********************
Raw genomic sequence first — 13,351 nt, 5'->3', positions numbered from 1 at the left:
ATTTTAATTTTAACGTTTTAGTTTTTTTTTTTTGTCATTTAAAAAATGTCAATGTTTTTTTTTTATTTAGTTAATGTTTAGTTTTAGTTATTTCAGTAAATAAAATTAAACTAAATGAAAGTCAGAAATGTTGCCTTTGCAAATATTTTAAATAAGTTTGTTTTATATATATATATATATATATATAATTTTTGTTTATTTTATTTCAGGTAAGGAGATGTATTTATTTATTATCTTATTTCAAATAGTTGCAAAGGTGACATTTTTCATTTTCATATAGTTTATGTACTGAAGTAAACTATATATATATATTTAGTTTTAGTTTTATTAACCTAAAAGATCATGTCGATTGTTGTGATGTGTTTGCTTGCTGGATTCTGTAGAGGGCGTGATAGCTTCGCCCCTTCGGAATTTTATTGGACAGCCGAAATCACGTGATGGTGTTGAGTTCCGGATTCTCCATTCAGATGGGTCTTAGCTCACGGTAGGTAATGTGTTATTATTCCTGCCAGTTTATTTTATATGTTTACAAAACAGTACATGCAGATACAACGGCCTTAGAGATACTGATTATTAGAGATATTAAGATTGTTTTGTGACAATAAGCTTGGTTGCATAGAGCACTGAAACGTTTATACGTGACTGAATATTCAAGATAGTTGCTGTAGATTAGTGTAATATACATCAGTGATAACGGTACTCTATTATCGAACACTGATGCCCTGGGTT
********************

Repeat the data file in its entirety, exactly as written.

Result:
Raw genomic sequence first — 13,351 nt, 5'->3', positions numbered from 1 at the left:
ATTTTAATTTTAACGTTTTAGTTTTTTTTTTTTGTCATTTAAAAAATGTCAATGTTTTTTTTTTATTTAGTTAATGTTTAGTTTTAGTTATTTCAGTAAATAAAATTAAACTAAATGAAAGTCAGAAATGTTGCCTTTGCAAATATTTTAAATAAGTTTGTTTTATATATATATATATATATATATAATTTTTGTTTATTTTATTTCAGGTAAGGAGATGTATTTATTTATTATCTTATTTCAAATAGTTGCAAAGGTGACATTTTTCATTTTCATATAGTTTATGTACTGAAGTAAACTATATATATATATTTAGTTTTAGTTTTATTAACCTAAAAGATCATGTCGATTGTTGTGATGTGTTTGCTTGCTGGATTCTGTAGAGGGCGTGATAGCTTCGCCCCTTCGGAATTTTATTGGACAGCCGAAATCACGTGATGGTGTTGAGTTCCGGATTCTCCATTCAGATGGGTCTTAGCTCACGGTAGGTAATGTGTTATTATTCCTGCCAGTTTATTTTATATGTTTACAAAACAGTACATGCAGATACAACGGCCTTAGAGATACTGATTATTAGAGATATTAAGATTGTTTTGTGACAATAAGCTTGGTTGCATAGAGCACTGAAACGTTTATACGTGACTGAATATTCAAGATAGTTGCTGTAGATTAGTGTAATATACATCAGTGATAACGGTACTCTATTATCGAACACTGATGCCCTGGGTT